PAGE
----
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Mar-21-2012 12:08printcomments

Peace Activists Going to Court for Blocking Entry to Nuclear Weapons Base

Nuclear weapons protestors will appear in a Kitsap County court to face charges for blocking the entrance to a local nuclear weapons base earlier this year.

Nuclear danger
Courtesy: midwestradio.co.uk

(SEATTLE) - The Trident submarine base at Bangor (Naval Base Kitsap-Bangor), just 20 miles from Seattle, Washington, contains the largest concentration of operational nuclear weapons in the U.S. arsenal. Each of the 8 Trident submarines at Bangor carry as many as 24 Trident II(D-5) missiles, each capable of carrying up to 8 independently targetable warheads. Each nuclear warhead has an explosive yield up to 32 times the yield of the bomb that destroyed Hiroshima.

During a peaceful protest at the Bangor base on January 14, 2012 nine peace activists blocked the main gate for nearly a half hour. The activists were part of Ground Zero Center for Nonviolent Action’s day of action honoring the memory of Martin Luther King Jr. Blocking the gate was a symbolic act of closing the base, a statement against the continued deployment of the Trident first strike weapons system.

Washington State Patrol Officers cited each of the nine protestors for “Pedestrian in Roadway Illegally” (a traffic offense) and released them at the scene. Those cited were Louise Bollman, Larry Kerschner, Gabriel La Valle, Peggy Love, Jack Smith, Carlo Voli, Marion Ward, Robert Whitlock, and Alice Zillah. Arrestees’ ages range from 33 to 73 years.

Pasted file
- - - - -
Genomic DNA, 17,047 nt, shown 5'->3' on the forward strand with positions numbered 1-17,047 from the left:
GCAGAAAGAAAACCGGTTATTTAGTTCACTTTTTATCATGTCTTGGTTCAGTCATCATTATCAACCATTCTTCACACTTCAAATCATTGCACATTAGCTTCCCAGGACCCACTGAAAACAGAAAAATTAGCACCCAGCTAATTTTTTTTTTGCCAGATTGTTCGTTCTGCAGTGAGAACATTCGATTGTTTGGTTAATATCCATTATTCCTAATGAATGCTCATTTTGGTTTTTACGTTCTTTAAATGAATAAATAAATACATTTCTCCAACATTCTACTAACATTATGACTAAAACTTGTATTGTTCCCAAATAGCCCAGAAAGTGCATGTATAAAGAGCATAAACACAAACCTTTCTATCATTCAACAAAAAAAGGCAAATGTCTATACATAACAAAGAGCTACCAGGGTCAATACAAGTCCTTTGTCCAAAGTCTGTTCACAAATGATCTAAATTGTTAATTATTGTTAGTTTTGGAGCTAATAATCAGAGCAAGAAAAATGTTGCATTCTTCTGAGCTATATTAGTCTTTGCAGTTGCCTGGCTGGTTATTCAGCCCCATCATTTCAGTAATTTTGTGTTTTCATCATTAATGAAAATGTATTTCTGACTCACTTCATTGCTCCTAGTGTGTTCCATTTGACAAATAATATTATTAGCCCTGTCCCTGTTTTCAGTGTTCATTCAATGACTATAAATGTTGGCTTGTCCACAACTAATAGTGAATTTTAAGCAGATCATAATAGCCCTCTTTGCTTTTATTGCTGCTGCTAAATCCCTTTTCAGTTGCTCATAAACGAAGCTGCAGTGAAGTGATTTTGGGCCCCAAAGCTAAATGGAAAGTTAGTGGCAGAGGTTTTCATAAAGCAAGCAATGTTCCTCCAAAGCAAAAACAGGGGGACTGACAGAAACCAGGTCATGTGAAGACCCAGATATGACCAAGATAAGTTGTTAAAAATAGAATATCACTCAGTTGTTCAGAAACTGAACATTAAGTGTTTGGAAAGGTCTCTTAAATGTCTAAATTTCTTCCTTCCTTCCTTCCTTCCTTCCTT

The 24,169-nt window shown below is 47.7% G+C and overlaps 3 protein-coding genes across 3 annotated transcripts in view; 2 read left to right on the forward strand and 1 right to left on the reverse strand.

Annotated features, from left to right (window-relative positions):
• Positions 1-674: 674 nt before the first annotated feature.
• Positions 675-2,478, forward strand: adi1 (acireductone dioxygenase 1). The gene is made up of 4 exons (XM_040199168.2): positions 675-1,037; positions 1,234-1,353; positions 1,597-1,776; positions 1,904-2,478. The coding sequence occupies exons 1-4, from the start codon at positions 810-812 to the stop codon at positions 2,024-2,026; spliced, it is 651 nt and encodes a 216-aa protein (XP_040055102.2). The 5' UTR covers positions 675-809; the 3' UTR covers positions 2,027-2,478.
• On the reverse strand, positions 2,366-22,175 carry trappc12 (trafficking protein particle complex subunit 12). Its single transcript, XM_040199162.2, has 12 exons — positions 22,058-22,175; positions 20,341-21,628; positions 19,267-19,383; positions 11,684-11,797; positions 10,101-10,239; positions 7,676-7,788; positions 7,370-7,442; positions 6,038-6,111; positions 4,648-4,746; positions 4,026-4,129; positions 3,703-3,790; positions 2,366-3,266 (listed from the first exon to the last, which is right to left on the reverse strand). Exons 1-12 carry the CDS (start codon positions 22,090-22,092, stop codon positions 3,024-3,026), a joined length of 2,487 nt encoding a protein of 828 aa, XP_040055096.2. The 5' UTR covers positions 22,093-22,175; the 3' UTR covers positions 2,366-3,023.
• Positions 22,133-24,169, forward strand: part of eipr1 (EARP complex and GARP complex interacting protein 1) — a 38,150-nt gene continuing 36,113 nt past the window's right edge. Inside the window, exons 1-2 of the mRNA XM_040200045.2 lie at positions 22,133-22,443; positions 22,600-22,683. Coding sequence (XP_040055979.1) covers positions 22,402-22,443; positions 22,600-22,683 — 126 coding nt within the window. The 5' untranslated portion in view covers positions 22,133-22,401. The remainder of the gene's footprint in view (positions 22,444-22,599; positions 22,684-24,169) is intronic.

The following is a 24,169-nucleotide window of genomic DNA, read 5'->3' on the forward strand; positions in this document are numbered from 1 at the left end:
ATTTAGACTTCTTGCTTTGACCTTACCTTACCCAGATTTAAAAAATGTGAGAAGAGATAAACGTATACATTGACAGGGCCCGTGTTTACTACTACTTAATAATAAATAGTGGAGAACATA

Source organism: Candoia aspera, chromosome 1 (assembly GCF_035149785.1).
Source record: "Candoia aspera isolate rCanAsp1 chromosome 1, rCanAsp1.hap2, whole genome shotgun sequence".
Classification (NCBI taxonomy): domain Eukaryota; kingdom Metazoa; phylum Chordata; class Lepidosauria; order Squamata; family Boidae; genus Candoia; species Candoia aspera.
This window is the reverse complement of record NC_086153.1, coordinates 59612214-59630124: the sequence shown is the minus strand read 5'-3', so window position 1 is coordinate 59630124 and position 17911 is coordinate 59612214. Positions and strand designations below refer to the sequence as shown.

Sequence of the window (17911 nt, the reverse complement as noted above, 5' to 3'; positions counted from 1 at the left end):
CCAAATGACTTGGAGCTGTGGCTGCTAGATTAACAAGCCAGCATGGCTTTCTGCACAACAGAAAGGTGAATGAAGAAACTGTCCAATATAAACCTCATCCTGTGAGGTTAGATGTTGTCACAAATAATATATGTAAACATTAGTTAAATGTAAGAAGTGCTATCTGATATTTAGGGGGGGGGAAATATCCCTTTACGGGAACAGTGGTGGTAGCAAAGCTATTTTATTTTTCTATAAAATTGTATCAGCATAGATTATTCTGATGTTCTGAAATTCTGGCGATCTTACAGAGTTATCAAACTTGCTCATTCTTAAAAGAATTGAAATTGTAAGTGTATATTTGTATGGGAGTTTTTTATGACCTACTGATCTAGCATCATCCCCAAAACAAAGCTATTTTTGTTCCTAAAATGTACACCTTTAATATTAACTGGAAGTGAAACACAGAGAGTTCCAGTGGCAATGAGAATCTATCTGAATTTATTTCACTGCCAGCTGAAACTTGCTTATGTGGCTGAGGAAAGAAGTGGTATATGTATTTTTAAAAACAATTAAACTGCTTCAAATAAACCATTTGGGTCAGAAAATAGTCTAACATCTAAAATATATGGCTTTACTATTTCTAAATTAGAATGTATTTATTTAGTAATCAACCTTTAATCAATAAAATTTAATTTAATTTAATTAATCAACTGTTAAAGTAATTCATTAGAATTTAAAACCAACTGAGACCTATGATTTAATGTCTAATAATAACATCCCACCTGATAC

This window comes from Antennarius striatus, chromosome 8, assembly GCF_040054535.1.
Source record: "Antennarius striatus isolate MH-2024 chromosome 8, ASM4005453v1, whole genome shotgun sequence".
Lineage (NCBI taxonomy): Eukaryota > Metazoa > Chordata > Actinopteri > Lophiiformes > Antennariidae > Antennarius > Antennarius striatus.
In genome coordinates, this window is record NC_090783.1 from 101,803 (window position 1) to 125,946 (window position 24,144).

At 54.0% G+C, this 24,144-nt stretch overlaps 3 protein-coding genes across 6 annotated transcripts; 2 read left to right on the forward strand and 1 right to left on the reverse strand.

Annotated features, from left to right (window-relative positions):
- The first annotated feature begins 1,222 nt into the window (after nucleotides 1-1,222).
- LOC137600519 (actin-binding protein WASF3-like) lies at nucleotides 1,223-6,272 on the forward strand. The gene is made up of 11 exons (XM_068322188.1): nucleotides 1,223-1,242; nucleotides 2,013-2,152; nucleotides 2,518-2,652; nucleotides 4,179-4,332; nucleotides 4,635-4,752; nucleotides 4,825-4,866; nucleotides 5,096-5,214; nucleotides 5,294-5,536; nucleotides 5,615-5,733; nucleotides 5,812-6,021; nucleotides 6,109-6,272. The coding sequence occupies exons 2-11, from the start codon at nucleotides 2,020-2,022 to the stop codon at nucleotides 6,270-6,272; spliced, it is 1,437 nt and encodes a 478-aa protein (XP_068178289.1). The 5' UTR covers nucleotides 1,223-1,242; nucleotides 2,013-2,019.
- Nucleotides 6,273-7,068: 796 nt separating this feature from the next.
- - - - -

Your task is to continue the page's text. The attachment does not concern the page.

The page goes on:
Bollman and Voli have a hearing scheduled for Friday, March 23 at 3:00pm in Kitsap County District Court (traffic court) in Port Orchard. They are both pleading mitigating circumstances to have the fine dismissed or reduced.

Voli said of his reasons for participating in the January 14th action: “I strongly believe it is immoral and illegal for the USA to continue to stockpile, produce, and maintain such a large number of nuclear missiles that can cause such devastating levels of destruction and that if used at the same time can destroy the Planet several times over.”

Voli also stated his opposition to the large amount of tax dollars going to weapons spending, including nuclear weapons, which should “be used to improve the wellbeing of the citizens of this country.”

Congressman Edward Markey recently said that “it is insane to spend hundreds of billions on new nuclear bombs and delivery systems to fight a long-past Cold War while ignoring our 21st century security needs and seeking to cut Medicare, Medicaid and social programs that millions of Americans depend on. Markey has introduced legislation (SANE Act of 2012) to cut nuclear weapons spending.

Three other protestors, Smith, Whitlock and Zillah, are contesting their charges. They have a hearing date of May 14 at 1:15pm in Kitsap traffic court.

The remaining four protestors, Bollman, Kerschner, La Valle and Love, chose to pay their fines, and will not have to appear in court.

Ground Zero holds three scheduled vigils and actions each year in resistance to Trident and in protest of U.S. nuclear weapons policy. The group has been working to reverse the Navy’s plan to build a Second Explosives Handling Wharf at Bangor. Ground Zero is also working to de-fund the Navy’s plans for a next generation ballistic missile submarine, estimated to cost $99 billion to build.

For nearly thirty-five years Ground Zero Center for Nonviolent Action has engaged in education, training in nonviolence, community-building, resistance against Trident and action toward a world without nuclear weapons.




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